Gaming legend John Carmack, id Software founder and CTO of Oculus, has given his take on modern video games.
Carmack has illustrious gaming credentials having been the lead programmer of renowned titles such as Wolfenstein 3D, Doom, Quake, Rage, and their sequels. Many of Carmack’s games were considered groundbreaking and continue to be influential today.
A large number of gamers feel there’s little innovation and variety in most modern games despite budgets often surpassing that of Hollywood blockbusters. Meanwhile, remasters of older games seem to be announced or released every other week.
Speaking on the Joe Rogan Experience podcast, Carmack gave his thoughts about why many games today lack a “distinct flavour” and seem to follow the same template.
“One of the interesting things as we look at game design today versus the old days is a lot of people fall into a nostalgia trap about saying, ‘Well, the games I grew up with were the greatest games ever,’ and you see it with music and movies and everything,” says Carmack.
Carmack theorises that games of the past weren’t subject to the same level of focus-testing as modern games which meant they weren’t as generic. Some modern games are “focus-grouped to death,” Carmack claims.
Often there’s a conflict between game developer and publisher. Game developers tend to want to be creative, whereas publishers are looking for more guaranteed ways to make back the cash they’ve invested and then some.
On that point, Carmack says:
“The amount of effort that goes into modern games is extraordinary. The detail and all the quality on all the different levels. There is a little sense of, games are so expensive to make now, sometimes in the hundreds of millions of dollars, that they do have to be conservative. They have to be careful to make sure that they’ve got something that has a broad, mass appeal.”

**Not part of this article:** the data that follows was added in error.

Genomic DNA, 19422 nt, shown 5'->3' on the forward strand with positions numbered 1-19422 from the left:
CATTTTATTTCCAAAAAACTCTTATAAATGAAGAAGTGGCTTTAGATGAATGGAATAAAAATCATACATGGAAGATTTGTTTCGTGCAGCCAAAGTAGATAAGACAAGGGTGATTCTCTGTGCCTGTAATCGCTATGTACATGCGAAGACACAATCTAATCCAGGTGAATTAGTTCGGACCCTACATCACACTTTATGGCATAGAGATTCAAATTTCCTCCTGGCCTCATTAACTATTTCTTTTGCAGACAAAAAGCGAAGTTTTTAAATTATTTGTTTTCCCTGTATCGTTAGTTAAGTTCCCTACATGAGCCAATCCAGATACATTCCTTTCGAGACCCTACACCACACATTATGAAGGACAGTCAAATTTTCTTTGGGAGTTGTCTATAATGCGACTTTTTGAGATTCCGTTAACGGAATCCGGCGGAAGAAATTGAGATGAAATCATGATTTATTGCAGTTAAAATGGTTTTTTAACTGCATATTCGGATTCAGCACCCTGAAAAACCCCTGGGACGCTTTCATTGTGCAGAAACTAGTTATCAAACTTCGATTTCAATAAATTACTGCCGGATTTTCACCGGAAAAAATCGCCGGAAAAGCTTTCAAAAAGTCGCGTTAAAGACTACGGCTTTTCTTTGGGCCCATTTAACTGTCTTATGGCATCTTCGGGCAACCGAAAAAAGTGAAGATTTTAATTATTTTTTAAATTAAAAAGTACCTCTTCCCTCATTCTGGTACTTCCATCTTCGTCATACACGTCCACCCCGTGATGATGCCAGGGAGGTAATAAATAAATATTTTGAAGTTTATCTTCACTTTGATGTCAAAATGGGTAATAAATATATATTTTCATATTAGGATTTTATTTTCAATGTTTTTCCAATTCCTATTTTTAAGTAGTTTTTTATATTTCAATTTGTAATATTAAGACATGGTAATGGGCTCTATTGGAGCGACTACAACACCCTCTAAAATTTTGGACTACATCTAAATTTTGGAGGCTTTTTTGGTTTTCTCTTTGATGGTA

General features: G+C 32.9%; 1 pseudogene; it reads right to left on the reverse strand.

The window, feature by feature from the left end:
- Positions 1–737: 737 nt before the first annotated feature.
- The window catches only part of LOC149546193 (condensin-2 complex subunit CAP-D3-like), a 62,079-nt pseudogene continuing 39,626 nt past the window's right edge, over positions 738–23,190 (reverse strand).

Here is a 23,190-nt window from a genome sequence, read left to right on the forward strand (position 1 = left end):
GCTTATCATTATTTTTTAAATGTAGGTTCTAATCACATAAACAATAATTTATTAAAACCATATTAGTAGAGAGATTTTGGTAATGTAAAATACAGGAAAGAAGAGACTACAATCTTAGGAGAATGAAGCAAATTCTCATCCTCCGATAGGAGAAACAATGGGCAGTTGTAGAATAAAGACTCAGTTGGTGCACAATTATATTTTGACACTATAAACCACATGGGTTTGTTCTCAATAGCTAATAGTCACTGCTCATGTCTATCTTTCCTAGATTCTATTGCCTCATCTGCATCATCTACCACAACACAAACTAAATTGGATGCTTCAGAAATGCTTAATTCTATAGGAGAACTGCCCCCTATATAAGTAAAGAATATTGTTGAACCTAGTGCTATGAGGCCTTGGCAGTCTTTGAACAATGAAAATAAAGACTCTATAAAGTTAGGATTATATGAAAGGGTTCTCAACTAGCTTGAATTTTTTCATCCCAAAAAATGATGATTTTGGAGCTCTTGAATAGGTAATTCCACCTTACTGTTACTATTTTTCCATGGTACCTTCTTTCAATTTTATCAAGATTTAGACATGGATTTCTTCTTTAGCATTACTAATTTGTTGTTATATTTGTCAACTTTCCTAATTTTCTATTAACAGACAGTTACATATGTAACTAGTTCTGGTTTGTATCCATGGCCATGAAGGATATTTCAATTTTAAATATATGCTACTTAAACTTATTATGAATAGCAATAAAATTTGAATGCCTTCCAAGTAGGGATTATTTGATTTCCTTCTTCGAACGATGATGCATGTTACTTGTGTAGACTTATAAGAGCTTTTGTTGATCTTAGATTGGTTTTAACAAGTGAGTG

A possible example of this in action is the case of publisher Activision’s now-former relationship with game studio Bungie when developing Destiny.
Destiny cost Activision around $500 million and understandably the publisher wanted to ensure it was a commercial success. Reportedly, Activision’s oversight meant Bungie – a studio known for developing Halo, one of the most in-depth and creative franchises ever made – wasn’t allowed to take many creative risks and had to lock content behind paid expansion packs.
Bungie has now separated from Activision. In a Kotaku report following the split, Jason Schrier wrote: “Bungie, the studio that created and has led development on the franchise, told employees during a team meeting this afternoon, framing it as fantastic news for a studio that has long grown sick of dealing with its publisher. Employees cheered and popped champagne, according to one person who was there.”
Bungie is now preparing its first large content update since the split from Activision, Shadowkeep. The expansion looks expansive and innovative, but it’s also Bungie’s decision to make a free version of Destiny and enable cross-play between platforms which shows there’s less focus on squeezing cash out of players.
The situation with Bungie and Activision perhaps serves as an example of where too much oversight, the same way as too many focus groups, can lead to a game without the “distinct flavour” Carmack speaks of.
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